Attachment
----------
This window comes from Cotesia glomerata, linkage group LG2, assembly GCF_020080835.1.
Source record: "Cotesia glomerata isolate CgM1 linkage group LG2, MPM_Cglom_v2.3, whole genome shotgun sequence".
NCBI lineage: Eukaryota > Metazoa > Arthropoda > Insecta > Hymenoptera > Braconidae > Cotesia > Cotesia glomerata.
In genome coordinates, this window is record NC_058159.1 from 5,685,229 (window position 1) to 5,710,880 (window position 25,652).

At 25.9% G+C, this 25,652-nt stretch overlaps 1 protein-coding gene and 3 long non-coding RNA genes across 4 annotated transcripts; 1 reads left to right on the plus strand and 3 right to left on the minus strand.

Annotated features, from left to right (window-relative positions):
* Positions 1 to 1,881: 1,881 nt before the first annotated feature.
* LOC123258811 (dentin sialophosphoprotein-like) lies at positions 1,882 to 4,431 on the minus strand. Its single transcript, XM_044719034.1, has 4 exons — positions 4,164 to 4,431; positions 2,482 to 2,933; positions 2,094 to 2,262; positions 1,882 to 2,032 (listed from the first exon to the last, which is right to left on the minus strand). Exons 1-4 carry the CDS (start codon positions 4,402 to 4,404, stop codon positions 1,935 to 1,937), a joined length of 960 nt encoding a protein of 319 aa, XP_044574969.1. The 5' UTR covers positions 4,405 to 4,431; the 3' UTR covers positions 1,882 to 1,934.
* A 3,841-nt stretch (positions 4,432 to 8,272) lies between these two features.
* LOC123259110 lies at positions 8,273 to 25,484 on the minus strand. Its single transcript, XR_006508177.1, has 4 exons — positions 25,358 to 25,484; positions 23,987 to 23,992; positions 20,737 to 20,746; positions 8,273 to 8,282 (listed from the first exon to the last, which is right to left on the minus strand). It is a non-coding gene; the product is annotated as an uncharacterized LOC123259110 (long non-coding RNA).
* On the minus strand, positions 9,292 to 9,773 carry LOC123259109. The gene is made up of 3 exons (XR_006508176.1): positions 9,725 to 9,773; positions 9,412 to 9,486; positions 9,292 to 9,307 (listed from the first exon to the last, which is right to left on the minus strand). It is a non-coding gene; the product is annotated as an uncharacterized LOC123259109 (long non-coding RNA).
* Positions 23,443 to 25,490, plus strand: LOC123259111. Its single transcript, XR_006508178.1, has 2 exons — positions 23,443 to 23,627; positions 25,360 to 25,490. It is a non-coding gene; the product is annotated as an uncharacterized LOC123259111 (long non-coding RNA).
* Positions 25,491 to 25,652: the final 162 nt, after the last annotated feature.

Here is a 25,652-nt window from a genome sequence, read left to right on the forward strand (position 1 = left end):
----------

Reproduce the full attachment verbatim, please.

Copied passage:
This window comes from Cotesia glomerata, linkage group LG2, assembly GCF_020080835.1.
Source record: "Cotesia glomerata isolate CgM1 linkage group LG2, MPM_Cglom_v2.3, whole genome shotgun sequence".
NCBI lineage: Eukaryota > Metazoa > Arthropoda > Insecta > Hymenoptera > Braconidae > Cotesia > Cotesia glomerata.
In genome coordinates, this window is record NC_058159.1 from 5,685,229 (window position 1) to 5,710,880 (window position 25,652).

At 25.9% G+C, this 25,652-nt stretch overlaps 1 protein-coding gene and 3 long non-coding RNA genes across 4 annotated transcripts; 1 reads left to right on the plus strand and 3 right to left on the minus strand.

Annotated features, from left to right (window-relative positions):
* Positions 1 to 1,881: 1,881 nt before the first annotated feature.
* LOC123258811 (dentin sialophosphoprotein-like) lies at positions 1,882 to 4,431 on the minus strand. Its single transcript, XM_044719034.1, has 4 exons — positions 4,164 to 4,431; positions 2,482 to 2,933; positions 2,094 to 2,262; positions 1,882 to 2,032 (listed from the first exon to the last, which is right to left on the minus strand). Exons 1-4 carry the CDS (start codon positions 4,402 to 4,404, stop codon positions 1,935 to 1,937), a joined length of 960 nt encoding a protein of 319 aa, XP_044574969.1. The 5' UTR covers positions 4,405 to 4,431; the 3' UTR covers positions 1,882 to 1,934.
* A 3,841-nt stretch (positions 4,432 to 8,272) lies between these two features.
* LOC123259110 lies at positions 8,273 to 25,484 on the minus strand. Its single transcript, XR_006508177.1, has 4 exons — positions 25,358 to 25,484; positions 23,987 to 23,992; positions 20,737 to 20,746; positions 8,273 to 8,282 (listed from the first exon to the last, which is right to left on the minus strand). It is a non-coding gene; the product is annotated as an uncharacterized LOC123259110 (long non-coding RNA).
* On the minus strand, positions 9,292 to 9,773 carry LOC123259109. The gene is made up of 3 exons (XR_006508176.1): positions 9,725 to 9,773; positions 9,412 to 9,486; positions 9,292 to 9,307 (listed from the first exon to the last, which is right to left on the minus strand). It is a non-coding gene; the product is annotated as an uncharacterized LOC123259109 (long non-coding RNA).
* Positions 23,443 to 25,490, plus strand: LOC123259111. Its single transcript, XR_006508178.1, has 2 exons — positions 23,443 to 23,627; positions 25,360 to 25,490. It is a non-coding gene; the product is annotated as an uncharacterized LOC123259111 (long non-coding RNA).
* Positions 25,491 to 25,652: the final 162 nt, after the last annotated feature.

Here is a 25,652-nt window from a genome sequence, read left to right on the forward strand (position 1 = left end):